Teenagers armed with AK-47s stood guard as Lockheed pilot Ron Williams taxied a NASA research jet down a runway in Punta Arenas at the southern tip of Chile. The long, gliderlike wings of the aircraft—a modified Lockheed U-2 spy plane known as the ER-2—were heavy with fuel and scientific instruments. Not long after he took off, Williams watched as the sky above his cockpit turned from blue to purple to black, with countless bright stars. Below, Earth's curvature appeared. Williams had climbed into the overworld, the heart of the frigid, dry lower stratosphere, some 18 kilometers up.


It was August 1987 and dictator Augusto Pinochet still ruled Chile. Williams had journeyed to Patagonia to help researchers probe a worrying development in the skies over nearby Antarctica: Reactions triggered by industrial chemicals appeared to be eating a hole in Earth's ozone layer, which protects life from harmful ultraviolet (UV) radiation.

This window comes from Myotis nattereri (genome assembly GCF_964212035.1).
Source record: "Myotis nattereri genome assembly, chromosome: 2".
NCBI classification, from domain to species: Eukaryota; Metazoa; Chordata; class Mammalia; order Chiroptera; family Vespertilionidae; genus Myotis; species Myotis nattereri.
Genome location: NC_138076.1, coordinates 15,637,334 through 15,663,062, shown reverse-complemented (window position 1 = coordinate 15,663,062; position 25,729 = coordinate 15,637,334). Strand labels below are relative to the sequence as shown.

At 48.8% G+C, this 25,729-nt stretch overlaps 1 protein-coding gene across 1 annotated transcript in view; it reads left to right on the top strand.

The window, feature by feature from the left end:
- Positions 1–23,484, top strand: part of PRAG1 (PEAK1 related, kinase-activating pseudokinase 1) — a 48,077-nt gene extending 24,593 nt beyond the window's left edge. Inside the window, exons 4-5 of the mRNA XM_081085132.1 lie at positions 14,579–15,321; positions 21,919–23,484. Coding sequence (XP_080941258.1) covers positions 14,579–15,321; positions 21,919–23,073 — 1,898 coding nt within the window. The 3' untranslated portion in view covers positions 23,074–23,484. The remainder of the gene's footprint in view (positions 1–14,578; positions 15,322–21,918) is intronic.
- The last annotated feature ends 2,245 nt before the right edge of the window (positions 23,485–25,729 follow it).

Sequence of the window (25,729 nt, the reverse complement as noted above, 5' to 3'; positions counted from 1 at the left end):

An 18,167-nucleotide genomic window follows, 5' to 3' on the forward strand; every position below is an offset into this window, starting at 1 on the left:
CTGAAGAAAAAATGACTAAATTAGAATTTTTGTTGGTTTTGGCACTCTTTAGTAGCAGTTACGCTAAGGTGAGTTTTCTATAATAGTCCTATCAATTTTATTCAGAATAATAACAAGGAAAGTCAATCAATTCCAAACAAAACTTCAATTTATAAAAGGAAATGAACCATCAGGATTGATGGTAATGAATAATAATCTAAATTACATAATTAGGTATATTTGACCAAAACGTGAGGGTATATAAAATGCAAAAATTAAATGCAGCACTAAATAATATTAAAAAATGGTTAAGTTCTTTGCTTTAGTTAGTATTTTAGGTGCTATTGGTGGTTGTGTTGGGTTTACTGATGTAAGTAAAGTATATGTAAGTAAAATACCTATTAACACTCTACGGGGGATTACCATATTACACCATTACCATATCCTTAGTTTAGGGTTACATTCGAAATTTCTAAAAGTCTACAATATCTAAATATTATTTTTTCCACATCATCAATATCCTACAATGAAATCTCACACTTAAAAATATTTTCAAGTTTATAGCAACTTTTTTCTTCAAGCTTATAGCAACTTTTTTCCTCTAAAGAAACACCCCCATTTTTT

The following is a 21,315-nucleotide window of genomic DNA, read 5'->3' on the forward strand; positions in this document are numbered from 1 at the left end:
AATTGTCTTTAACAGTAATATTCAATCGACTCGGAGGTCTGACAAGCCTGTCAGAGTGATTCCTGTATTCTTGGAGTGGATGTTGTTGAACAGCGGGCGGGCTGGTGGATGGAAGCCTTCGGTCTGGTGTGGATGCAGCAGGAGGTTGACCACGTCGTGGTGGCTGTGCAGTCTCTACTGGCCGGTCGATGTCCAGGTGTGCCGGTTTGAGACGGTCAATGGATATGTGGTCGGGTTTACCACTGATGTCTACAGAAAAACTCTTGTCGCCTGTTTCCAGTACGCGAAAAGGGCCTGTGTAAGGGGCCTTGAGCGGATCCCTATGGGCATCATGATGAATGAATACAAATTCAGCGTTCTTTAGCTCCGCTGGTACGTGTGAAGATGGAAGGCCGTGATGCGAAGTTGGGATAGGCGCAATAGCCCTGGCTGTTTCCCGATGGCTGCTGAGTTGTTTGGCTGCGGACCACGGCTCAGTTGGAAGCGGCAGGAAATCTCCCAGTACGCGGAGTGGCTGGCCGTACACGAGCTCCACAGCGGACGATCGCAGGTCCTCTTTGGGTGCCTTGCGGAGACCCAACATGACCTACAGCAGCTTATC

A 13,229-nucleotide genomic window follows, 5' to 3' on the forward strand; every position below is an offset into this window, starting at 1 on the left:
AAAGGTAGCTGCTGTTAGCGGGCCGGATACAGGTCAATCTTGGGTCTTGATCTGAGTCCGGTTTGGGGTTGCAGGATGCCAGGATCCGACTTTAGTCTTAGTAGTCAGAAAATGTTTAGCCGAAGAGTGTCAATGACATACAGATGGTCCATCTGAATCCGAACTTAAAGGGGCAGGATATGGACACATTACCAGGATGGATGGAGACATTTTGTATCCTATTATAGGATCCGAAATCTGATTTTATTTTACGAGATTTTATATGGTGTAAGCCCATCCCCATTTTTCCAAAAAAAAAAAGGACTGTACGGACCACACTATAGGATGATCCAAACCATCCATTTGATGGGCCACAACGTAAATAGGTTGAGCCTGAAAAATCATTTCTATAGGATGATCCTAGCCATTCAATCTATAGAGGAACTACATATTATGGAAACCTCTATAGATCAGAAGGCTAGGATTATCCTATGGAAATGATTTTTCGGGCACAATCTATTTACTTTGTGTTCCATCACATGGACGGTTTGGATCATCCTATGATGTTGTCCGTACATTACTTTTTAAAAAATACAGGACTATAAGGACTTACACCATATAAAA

The flights were dangerous, recalls atmospheric chemist James Anderson of Harvard University. He had a 150-kilogram instrument aboard the ER-2 that would sniff the overworld's thin air for ozone-destroying chemicals as Williams hurtled, for 8 hours, high over icy nothingness. If the single-engine jet went down, a rescue wasn't certain. And just landing the spindly plane at the notoriously windy Punta Arenas airport could be an adventure. "The worst was the thought that my instrument wouldn't work," Anderson says, "since the pilot was risking their life."

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